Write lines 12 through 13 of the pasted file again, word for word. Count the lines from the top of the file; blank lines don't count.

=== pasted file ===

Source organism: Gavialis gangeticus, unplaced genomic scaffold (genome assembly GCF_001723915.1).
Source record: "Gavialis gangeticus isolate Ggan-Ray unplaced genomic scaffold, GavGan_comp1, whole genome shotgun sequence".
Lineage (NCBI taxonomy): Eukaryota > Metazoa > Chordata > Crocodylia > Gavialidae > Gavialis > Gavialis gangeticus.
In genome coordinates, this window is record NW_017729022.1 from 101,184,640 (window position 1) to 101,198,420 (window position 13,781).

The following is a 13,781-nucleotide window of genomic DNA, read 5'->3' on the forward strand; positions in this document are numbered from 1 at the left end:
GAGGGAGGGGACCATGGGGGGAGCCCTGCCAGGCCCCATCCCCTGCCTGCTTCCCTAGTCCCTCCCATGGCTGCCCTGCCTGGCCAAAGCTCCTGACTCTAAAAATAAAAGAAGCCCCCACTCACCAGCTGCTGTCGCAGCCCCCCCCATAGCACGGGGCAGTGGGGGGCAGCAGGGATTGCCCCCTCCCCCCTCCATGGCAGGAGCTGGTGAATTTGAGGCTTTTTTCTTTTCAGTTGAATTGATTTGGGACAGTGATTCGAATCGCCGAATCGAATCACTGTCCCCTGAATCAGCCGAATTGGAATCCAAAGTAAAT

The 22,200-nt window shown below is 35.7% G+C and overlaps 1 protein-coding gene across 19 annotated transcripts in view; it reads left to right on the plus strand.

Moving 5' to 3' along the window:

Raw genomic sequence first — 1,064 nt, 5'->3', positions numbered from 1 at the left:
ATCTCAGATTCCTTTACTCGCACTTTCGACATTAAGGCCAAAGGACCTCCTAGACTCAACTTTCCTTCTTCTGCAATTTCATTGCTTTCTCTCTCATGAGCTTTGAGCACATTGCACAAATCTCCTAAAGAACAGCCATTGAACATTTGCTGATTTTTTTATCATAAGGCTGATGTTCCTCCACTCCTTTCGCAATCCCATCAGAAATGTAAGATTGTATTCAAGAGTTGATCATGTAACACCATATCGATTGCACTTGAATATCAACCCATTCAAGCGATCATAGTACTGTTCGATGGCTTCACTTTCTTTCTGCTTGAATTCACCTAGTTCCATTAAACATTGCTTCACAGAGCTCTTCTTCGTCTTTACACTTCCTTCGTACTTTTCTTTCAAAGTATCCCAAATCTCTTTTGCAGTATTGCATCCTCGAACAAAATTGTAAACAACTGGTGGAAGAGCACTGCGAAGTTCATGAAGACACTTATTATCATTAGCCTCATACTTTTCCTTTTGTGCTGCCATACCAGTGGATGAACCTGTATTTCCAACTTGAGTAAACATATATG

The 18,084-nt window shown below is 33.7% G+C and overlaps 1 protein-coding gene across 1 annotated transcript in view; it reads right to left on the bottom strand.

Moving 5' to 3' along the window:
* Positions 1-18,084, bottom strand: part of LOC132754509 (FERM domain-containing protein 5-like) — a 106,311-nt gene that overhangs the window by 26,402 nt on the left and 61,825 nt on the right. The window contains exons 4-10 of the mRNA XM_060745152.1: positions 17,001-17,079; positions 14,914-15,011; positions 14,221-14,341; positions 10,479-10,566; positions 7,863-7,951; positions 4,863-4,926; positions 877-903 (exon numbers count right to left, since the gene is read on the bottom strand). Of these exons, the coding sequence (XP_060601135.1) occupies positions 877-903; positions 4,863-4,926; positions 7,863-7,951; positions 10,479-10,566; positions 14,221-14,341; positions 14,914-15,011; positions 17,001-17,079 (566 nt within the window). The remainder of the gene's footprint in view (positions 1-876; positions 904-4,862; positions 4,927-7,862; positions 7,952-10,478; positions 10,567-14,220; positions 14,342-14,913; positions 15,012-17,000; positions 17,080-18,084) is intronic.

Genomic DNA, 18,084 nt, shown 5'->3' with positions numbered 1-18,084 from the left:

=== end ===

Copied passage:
Moving 5' to 3' along the window:
* Positions 1-18,084, bottom strand: part of LOC132754509 (FERM domain-containing protein 5-like) — a 106,311-nt gene that overhangs the window by 26,402 nt on the left and 61,825 nt on the right. The window contains exons 4-10 of the mRNA XM_060745152.1: positions 17,001-17,079; positions 14,914-15,011; positions 14,221-14,341; positions 10,479-10,566; positions 7,863-7,951; positions 4,863-4,926; positions 877-903 (exon numbers count right to left, since the gene is read on the bottom strand). Of these exons, the coding sequence (XP_060601135.1) occupies positions 877-903; positions 4,863-4,926; positions 7,863-7,951; positions 10,479-10,566; positions 14,221-14,341; positions 14,914-15,011; positions 17,001-17,079 (566 nt within the window). The remainder of the gene's footprint in view (positions 1-876; positions 904-4,862; positions 4,927-7,862; positions 7,952-10,478; positions 10,567-14,220; positions 14,342-14,913; positions 15,012-17,000; positions 17,080-18,084) is intronic.